|U of T psychology professor Steve Joordens received a 3M National Teaching Fellow for his innovative approach to education. (Photo by Ken Jones)|
Steve Joordens loves the challenge of finding innovative solutions in the pursuit of improving education.
Throughout his career the U of T Scarborough psychology professor has embraced or helped develop educational software that delivers results by keeping students engaged. (Read about previous teaching awards for Joordens.)
It’s that innovative approach to teaching and learning that’s seen him named a prestigious 3M National Teaching Fellow for 2015.
“I really enjoy the challenge of trying to present information in both a clear and entertaining way,” says Joordens. “Engagement is the front door to learning and there’s nothing else about teaching style as important as that.”
It was while teaching his large, first-year introduction to psychology class that Joordens began to think of more ways he could get his students to think critically and creatively about their work. His solution was peerScholar, an online educational software package that enhances cognitive ability through peer-assessment and peer-feedback.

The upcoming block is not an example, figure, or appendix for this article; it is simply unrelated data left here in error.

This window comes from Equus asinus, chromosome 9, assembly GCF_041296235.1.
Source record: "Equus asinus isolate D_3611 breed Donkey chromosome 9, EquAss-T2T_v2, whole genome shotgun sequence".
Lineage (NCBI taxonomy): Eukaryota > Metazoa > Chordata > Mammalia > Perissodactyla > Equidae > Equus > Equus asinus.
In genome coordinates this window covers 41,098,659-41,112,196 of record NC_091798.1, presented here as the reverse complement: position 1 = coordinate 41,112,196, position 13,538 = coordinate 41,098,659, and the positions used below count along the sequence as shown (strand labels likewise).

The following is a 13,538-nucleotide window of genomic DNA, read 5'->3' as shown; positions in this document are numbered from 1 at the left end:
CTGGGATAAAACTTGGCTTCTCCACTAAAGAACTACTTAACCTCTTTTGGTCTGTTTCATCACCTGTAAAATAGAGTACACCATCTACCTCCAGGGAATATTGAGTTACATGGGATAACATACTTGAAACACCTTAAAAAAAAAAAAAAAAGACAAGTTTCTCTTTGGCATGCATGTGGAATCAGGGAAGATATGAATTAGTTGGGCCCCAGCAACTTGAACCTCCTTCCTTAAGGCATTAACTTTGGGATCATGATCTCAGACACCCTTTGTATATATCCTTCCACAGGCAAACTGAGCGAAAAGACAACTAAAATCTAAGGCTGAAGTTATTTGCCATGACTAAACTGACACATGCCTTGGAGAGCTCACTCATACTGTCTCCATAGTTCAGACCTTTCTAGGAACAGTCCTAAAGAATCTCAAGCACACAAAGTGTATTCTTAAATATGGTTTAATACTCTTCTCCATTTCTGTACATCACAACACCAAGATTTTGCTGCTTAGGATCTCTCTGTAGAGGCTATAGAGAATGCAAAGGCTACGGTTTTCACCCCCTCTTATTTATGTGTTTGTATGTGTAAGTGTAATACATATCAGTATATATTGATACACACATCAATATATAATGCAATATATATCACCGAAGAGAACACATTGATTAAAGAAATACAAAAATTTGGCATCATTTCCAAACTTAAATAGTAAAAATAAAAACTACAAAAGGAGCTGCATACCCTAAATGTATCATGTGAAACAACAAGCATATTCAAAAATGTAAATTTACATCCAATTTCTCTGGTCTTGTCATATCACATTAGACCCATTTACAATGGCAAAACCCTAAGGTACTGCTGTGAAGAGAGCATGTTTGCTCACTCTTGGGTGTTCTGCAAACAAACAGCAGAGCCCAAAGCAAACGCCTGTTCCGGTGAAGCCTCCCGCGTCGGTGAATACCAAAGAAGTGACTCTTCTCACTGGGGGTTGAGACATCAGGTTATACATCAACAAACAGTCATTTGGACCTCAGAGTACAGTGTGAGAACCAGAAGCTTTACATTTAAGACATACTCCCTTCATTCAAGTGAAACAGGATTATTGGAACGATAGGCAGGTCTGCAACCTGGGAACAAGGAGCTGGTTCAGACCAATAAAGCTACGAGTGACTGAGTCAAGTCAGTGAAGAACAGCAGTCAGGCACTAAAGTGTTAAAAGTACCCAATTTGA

“The model allows students to help each other,” he says. “We literally have students trying to help other students get a better mark, which is great because it gives everyone a reason to buy into the process.”
Joordens is one of 10 educators across Canada to be named fellows for 2015 by 3M Canada and The Society for Teaching and Learning in Higher Education (STLHE). Started in 1986, the 3M fellowship is the only pan-Canadian, cross-disciplinary recognition of educational leadership and excellence in university teaching.
The success of peerScholar – it’s been adopted by universities across Canada, the United States and Europe – is just one part of a broader approach Joordens uses to teaching cognitive skills that goes beyond acquiring knowledge. In addition to developing Cogneeto, a peerScholar version for kindergarten to Grade 12 students, he’s also overseen mTuner and Digital Labcoat, which were both developed at Joordens’ Advanced Learning Technologies Lab at UTSC.
His embrace of technology as a learning tool also led to a grant from the Bill and Melinda Gates Foundation to develop a massive open online course (MOOC) for his introduction to psychology class that was offered over Coursera. He’s also lent his expertise to the Global Teenager Project, an initiative that brings young people from 40 different countries together to learn about issues of child rights through online learning circles.
“Education is the best way to improve the lives and living conditions of people around the world,” he says. “I’m very fortunate that I work with such a brilliant and talented team that can make some of these dreams I have a reality.”